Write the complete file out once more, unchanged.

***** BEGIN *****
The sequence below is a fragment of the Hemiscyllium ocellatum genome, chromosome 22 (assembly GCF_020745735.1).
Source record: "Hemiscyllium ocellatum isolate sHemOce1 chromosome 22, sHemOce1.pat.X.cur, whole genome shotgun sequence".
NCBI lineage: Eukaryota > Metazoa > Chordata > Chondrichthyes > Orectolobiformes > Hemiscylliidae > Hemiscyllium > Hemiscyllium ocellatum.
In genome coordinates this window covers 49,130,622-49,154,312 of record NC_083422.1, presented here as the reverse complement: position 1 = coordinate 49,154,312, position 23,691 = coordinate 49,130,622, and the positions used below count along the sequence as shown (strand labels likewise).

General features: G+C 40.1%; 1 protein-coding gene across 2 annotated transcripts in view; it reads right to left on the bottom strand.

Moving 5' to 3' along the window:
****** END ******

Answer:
The sequence below is a fragment of the Hemiscyllium ocellatum genome, chromosome 22 (assembly GCF_020745735.1).
Source record: "Hemiscyllium ocellatum isolate sHemOce1 chromosome 22, sHemOce1.pat.X.cur, whole genome shotgun sequence".
NCBI lineage: Eukaryota > Metazoa > Chordata > Chondrichthyes > Orectolobiformes > Hemiscylliidae > Hemiscyllium > Hemiscyllium ocellatum.
In genome coordinates this window covers 49,130,622-49,154,312 of record NC_083422.1, presented here as the reverse complement: position 1 = coordinate 49,154,312, position 23,691 = coordinate 49,130,622, and the positions used below count along the sequence as shown (strand labels likewise).

General features: G+C 40.1%; 1 protein-coding gene across 2 annotated transcripts in view; it reads right to left on the bottom strand.

Moving 5' to 3' along the window: